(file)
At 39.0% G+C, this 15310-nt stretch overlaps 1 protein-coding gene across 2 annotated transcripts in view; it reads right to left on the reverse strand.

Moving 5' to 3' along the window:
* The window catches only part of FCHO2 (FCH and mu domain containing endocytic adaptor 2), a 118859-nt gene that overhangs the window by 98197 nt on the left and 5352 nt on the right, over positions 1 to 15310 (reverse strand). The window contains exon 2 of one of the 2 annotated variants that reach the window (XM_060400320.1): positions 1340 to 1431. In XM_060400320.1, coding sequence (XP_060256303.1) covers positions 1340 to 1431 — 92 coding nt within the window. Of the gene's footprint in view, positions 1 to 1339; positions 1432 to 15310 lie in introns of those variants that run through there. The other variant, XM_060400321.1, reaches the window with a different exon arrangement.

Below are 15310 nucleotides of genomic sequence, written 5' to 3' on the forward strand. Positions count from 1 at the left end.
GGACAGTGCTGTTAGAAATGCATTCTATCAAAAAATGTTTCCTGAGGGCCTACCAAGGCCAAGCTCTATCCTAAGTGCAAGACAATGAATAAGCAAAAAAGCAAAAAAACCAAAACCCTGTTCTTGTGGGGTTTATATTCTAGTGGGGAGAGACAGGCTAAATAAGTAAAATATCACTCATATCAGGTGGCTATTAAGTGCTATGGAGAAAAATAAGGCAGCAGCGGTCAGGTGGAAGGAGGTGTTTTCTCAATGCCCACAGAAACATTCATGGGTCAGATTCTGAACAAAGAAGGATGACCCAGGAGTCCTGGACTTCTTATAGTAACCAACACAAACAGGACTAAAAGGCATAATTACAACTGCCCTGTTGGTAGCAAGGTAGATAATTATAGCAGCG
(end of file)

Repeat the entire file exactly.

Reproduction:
At 39.0% G+C, this 15310-nt stretch overlaps 1 protein-coding gene across 2 annotated transcripts in view; it reads right to left on the reverse strand.

Moving 5' to 3' along the window:
* The window catches only part of FCHO2 (FCH and mu domain containing endocytic adaptor 2), a 118859-nt gene that overhangs the window by 98197 nt on the left and 5352 nt on the right, over positions 1 to 15310 (reverse strand). The window contains exon 2 of one of the 2 annotated variants that reach the window (XM_060400320.1): positions 1340 to 1431. In XM_060400320.1, coding sequence (XP_060256303.1) covers positions 1340 to 1431 — 92 coding nt within the window. Of the gene's footprint in view, positions 1 to 1339; positions 1432 to 15310 lie in introns of those variants that run through there. The other variant, XM_060400321.1, reaches the window with a different exon arrangement.

Below are 15310 nucleotides of genomic sequence, written 5' to 3' on the forward strand. Positions count from 1 at the left end.
GGACAGTGCTGTTAGAAATGCATTCTATCAAAAAATGTTTCCTGAGGGCCTACCAAGGCCAAGCTCTATCCTAAGTGCAAGACAATGAATAAGCAAAAAAGCAAAAAAACCAAAACCCTGTTCTTGTGGGGTTTATATTCTAGTGGGGAGAGACAGGCTAAATAAGTAAAATATCACTCATATCAGGTGGCTATTAAGTGCTATGGAGAAAAATAAGGCAGCAGCGGTCAGGTGGAAGGAGGTGTTTTCTCAATGCCCACAGAAACATTCATGGGTCAGATTCTGAACAAAGAAGGATGACCCAGGAGTCCTGGACTTCTTATAGTAACCAACACAAACAGGACTAAAAGGCATAATTACAACTGCCCTGTTGGTAGCAAGGTAGATAATTATAGCAGCG